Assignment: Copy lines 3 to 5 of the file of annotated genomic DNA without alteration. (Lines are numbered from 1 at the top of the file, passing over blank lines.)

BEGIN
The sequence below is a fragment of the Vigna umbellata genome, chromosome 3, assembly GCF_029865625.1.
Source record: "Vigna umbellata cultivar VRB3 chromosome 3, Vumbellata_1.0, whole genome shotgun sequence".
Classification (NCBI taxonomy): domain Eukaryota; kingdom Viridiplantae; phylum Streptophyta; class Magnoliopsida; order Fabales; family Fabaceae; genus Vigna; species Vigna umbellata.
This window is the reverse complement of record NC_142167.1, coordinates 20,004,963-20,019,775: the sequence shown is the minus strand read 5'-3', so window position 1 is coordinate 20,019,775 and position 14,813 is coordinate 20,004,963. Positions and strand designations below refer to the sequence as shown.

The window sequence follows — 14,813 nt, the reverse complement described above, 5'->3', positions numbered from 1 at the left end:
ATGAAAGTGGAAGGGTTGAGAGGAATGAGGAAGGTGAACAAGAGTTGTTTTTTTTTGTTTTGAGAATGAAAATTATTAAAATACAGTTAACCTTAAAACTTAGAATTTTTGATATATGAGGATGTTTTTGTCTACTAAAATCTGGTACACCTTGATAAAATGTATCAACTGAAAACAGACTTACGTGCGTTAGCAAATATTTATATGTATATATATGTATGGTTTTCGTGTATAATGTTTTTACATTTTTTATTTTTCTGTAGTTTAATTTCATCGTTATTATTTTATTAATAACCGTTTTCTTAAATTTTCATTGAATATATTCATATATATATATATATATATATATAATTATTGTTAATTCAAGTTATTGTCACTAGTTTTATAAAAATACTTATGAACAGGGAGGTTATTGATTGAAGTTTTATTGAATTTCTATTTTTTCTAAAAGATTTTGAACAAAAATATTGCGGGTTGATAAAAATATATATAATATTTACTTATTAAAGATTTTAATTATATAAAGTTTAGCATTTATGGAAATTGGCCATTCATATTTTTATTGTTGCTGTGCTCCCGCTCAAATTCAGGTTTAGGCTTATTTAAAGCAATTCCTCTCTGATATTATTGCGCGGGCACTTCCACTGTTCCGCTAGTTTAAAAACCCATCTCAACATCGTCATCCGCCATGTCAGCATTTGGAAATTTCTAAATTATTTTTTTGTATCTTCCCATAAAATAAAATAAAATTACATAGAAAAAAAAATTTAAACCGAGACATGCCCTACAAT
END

Classification (NCBI taxonomy): domain Eukaryota; kingdom Viridiplantae; phylum Streptophyta; class Magnoliopsida; order Fabales; family Fabaceae; genus Vigna; species Vigna umbellata.
This window is the reverse complement of record NC_142167.1, coordinates 20,004,963-20,019,775: the sequence shown is the minus strand read 5'-3', so window position 1 is coordinate 20,019,775 and position 14,813 is coordinate 20,004,963. Positions and strand designations below refer to the sequence as shown.

The window sequence follows — 14,813 nt, the reverse complement described above, 5'->3', positions numbered from 1 at the left end: